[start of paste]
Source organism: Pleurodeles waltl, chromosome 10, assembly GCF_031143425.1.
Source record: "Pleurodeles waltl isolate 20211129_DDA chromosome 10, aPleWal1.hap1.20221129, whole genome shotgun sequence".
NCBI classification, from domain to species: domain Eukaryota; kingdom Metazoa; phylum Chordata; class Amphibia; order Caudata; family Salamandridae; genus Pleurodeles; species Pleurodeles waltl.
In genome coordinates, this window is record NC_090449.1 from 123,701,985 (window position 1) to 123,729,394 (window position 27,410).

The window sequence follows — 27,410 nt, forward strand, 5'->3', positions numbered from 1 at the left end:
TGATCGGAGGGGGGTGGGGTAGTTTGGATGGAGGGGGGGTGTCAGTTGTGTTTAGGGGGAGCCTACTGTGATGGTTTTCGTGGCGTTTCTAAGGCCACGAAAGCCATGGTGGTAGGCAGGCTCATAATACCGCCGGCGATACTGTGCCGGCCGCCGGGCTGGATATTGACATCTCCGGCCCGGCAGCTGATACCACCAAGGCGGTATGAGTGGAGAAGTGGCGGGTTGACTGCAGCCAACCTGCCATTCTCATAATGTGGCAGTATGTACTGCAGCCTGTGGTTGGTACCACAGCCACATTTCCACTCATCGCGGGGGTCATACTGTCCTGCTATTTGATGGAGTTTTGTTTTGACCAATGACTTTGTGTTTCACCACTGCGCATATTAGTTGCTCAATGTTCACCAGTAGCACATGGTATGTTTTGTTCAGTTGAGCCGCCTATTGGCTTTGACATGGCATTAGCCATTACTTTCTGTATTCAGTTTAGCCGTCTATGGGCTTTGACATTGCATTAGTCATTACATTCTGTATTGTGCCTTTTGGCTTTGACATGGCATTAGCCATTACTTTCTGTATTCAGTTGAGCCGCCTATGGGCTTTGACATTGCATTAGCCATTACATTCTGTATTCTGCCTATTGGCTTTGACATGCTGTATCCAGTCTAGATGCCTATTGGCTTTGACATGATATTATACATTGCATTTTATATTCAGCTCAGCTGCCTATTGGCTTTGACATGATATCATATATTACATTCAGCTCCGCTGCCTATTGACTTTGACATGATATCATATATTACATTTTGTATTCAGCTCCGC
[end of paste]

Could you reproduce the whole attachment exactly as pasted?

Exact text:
Source organism: Pleurodeles waltl, chromosome 10, assembly GCF_031143425.1.
Source record: "Pleurodeles waltl isolate 20211129_DDA chromosome 10, aPleWal1.hap1.20221129, whole genome shotgun sequence".
NCBI classification, from domain to species: domain Eukaryota; kingdom Metazoa; phylum Chordata; class Amphibia; order Caudata; family Salamandridae; genus Pleurodeles; species Pleurodeles waltl.
In genome coordinates, this window is record NC_090449.1 from 123,701,985 (window position 1) to 123,729,394 (window position 27,410).

The window sequence follows — 27,410 nt, forward strand, 5'->3', positions numbered from 1 at the left end:
TGATCGGAGGGGGGTGGGGTAGTTTGGATGGAGGGGGGGTGTCAGTTGTGTTTAGGGGGAGCCTACTGTGATGGTTTTCGTGGCGTTTCTAAGGCCACGAAAGCCATGGTGGTAGGCAGGCTCATAATACCGCCGGCGATACTGTGCCGGCCGCCGGGCTGGATATTGACATCTCCGGCCCGGCAGCTGATACCACCAAGGCGGTATGAGTGGAGAAGTGGCGGGTTGACTGCAGCCAACCTGCCATTCTCATAATGTGGCAGTATGTACTGCAGCCTGTGGTTGGTACCACAGCCACATTTCCACTCATCGCGGGGGTCATACTGTCCTGCTATTTGATGGAGTTTTGTTTTGACCAATGACTTTGTGTTTCACCACTGCGCATATTAGTTGCTCAATGTTCACCAGTAGCACATGGTATGTTTTGTTCAGTTGAGCCGCCTATTGGCTTTGACATGGCATTAGCCATTACTTTCTGTATTCAGTTTAGCCGTCTATGGGCTTTGACATTGCATTAGTCATTACATTCTGTATTGTGCCTTTTGGCTTTGACATGGCATTAGCCATTACTTTCTGTATTCAGTTGAGCCGCCTATGGGCTTTGACATTGCATTAGCCATTACATTCTGTATTCTGCCTATTGGCTTTGACATGCTGTATCCAGTCTAGATGCCTATTGGCTTTGACATGATATTATACATTGCATTTTATATTCAGCTCAGCTGCCTATTGGCTTTGACATGATATCATATATTACATTCAGCTCCGCTGCCTATTGACTTTGACATGATATCATATATTACATTTTGTATTCAGCTCCGC